Financial emergency is over for Muskegon Heights schools

generic Muskegon Heights High School


MUSKEGON HEIGHTS, Mich. (WOOD) — The state says the financial emergency in the Muskegon Heights School District has been resolved after several years of state oversight.

Gov. Rick Snyder announced Friday a Receivership Transition Advisory Board made up of five community leaders has been appointed to continue financial stability and help the district transition to local control smoothly.

“This is a new day for Muskegon Heights and the community is ready to move toward a brighter future. These are important steps as we work together to transition back to local control in the district,” said Gov. Snyder in the release.

An ecstatic Muskegon Heights superintendent made it official Friday, years of financial emergency are officially over.

“I see this as a catapult. We have turned the page,” Alena Zachery-Ross, Muskegon Heights superintendent announced Friday afternoon at the high school.

In 2012, the district was still rocked by a prolonged recession, hemorrhaging student enrollment and under performing on state standardized tests. It also was plagued with a $12 million deficit for a district that now has 760 students.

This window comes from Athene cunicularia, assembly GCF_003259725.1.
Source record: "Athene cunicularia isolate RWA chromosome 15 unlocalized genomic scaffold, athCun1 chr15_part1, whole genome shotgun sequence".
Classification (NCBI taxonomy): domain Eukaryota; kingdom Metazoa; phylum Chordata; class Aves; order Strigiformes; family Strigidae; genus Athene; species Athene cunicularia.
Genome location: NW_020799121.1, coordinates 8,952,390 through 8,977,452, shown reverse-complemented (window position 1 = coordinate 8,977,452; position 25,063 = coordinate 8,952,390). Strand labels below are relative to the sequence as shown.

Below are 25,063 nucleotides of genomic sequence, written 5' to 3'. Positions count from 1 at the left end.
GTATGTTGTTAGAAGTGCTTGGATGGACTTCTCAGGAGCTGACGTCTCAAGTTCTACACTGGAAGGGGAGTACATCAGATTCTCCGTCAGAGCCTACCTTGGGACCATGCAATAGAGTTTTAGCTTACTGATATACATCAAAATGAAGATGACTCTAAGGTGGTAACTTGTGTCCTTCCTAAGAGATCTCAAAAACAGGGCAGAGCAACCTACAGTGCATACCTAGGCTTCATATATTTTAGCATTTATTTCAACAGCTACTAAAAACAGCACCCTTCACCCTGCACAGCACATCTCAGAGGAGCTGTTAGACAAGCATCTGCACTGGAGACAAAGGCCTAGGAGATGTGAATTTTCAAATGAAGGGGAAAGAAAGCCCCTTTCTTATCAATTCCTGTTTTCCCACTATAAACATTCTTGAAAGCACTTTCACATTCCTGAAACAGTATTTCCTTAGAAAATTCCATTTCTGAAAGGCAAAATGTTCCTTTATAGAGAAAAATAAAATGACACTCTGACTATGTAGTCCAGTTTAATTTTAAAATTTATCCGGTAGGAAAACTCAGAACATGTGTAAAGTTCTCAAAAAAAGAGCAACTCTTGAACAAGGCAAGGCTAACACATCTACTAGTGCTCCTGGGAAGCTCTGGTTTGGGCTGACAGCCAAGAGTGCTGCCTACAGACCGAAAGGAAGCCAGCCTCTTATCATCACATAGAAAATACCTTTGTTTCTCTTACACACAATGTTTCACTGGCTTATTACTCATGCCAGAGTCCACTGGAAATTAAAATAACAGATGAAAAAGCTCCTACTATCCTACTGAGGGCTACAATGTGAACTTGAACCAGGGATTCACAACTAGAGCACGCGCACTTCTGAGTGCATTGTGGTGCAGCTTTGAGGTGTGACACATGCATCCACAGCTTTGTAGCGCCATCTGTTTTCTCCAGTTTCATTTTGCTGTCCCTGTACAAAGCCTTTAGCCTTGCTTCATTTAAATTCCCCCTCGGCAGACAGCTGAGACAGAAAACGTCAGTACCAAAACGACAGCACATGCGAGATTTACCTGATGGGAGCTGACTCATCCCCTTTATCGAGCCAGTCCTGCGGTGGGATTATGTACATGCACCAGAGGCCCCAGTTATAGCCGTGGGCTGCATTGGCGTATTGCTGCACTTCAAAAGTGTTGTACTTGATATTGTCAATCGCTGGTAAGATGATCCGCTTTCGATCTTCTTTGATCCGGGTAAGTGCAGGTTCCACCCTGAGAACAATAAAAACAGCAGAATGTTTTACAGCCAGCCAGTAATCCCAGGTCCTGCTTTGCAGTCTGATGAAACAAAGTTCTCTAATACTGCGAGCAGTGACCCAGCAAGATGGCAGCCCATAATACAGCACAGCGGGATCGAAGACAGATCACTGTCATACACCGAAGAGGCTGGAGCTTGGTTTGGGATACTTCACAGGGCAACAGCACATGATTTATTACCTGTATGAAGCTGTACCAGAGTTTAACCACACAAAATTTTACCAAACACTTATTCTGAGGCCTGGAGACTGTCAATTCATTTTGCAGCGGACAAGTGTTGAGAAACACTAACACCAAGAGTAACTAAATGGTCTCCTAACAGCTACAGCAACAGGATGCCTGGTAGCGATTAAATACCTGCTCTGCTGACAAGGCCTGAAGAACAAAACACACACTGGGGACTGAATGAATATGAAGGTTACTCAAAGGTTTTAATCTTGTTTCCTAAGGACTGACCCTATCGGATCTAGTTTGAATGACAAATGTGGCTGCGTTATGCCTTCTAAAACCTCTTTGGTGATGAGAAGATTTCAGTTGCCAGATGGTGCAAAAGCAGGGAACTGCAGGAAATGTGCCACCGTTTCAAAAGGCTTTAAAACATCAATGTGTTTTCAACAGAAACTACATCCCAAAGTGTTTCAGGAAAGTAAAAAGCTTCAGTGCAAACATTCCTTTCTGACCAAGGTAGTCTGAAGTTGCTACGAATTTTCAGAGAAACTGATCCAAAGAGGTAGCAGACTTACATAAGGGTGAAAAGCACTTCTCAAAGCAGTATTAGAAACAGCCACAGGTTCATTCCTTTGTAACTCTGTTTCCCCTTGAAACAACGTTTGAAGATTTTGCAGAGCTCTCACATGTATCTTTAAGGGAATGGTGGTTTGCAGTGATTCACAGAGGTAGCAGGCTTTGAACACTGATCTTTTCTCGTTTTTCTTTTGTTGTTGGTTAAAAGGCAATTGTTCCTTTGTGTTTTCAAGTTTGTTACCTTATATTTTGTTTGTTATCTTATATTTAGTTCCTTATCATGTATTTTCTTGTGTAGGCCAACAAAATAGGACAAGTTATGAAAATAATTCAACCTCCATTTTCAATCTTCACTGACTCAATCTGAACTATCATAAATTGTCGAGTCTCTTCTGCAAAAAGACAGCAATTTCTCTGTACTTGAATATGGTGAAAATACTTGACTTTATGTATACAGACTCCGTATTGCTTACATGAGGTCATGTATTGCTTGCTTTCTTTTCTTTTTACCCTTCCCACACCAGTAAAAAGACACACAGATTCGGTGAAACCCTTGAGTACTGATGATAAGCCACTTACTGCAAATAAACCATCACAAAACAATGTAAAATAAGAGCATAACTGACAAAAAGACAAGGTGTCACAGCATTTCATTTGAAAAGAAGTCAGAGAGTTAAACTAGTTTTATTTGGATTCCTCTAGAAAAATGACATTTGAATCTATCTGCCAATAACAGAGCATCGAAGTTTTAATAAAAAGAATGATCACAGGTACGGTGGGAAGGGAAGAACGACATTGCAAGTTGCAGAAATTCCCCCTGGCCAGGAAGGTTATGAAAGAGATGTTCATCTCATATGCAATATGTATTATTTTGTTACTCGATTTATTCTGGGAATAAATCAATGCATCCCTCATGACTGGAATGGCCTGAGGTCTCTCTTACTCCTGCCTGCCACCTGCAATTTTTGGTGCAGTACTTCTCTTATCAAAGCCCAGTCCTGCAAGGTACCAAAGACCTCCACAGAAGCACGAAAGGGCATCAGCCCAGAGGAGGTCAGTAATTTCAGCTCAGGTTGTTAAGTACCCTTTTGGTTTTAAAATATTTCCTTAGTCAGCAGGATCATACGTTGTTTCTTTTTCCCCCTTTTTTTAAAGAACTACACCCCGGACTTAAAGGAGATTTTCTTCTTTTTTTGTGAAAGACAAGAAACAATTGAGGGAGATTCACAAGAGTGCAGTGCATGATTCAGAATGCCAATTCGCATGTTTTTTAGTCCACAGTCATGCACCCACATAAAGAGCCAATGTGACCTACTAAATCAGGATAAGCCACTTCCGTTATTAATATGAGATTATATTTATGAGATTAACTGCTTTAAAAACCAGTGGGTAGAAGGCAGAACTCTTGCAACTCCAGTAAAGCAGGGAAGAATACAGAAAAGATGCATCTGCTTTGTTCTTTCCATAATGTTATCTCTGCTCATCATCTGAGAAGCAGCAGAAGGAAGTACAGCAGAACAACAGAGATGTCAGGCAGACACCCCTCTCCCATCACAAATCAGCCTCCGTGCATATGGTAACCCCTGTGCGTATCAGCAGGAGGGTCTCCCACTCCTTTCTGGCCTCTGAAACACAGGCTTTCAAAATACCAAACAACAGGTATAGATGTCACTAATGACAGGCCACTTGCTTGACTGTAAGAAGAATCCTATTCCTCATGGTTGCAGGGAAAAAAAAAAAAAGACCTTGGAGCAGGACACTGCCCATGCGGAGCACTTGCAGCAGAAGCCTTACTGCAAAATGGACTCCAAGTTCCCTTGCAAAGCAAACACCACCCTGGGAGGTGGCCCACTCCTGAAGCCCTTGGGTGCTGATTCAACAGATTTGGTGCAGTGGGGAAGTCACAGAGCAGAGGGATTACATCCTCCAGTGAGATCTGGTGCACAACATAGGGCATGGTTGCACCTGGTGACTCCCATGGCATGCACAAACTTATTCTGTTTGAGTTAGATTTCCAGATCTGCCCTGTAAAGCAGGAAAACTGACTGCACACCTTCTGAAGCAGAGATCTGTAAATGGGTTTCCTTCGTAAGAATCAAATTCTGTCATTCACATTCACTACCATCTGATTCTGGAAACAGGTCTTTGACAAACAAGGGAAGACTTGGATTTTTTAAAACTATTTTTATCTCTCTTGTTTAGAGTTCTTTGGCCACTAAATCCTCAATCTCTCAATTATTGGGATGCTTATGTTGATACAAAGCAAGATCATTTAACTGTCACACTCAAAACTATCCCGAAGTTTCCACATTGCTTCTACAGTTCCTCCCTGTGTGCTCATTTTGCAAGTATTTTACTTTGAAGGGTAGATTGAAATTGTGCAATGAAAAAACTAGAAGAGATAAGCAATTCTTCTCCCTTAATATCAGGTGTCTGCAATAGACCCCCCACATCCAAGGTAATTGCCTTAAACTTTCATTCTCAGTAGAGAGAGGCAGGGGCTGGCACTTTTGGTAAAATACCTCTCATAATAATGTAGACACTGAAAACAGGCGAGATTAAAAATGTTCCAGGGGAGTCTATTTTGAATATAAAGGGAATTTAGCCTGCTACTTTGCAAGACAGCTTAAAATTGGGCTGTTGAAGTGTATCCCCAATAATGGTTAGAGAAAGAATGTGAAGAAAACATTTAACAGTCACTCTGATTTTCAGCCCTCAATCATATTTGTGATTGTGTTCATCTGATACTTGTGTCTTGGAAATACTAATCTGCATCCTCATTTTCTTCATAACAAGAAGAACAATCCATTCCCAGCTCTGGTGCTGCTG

As a result, Gov. Rick Snyder made Muskegon Heights became one of the districts in Michigan which would be under the control of an emergency manager. The school board would be stripped of all oversight except for the collection of taxes. A charter school management system would oversee the K-12 schools.

Move to four years late and the emergency manager position has been eliminated after it was announced the deficit had shrunk to $2 million.

“They have already gone through the worst and they are looking forward to a bright future and they know what it takes now and they’re willing to do whatever it takes  to ensure that these students are able to be served and educated right here in their city,” Zachery-Ross said

Zachery-Ross says that while the change will not be visible to students in classroom.

“This does give the district board a voice and that’s the elected board,” she said.

For now, a Receivership Transition Advisory Board — appointed by Snyder — will still oversee the gradual return to local control, a process that will only be complete when the school pays down its deficit and that could take until 2029.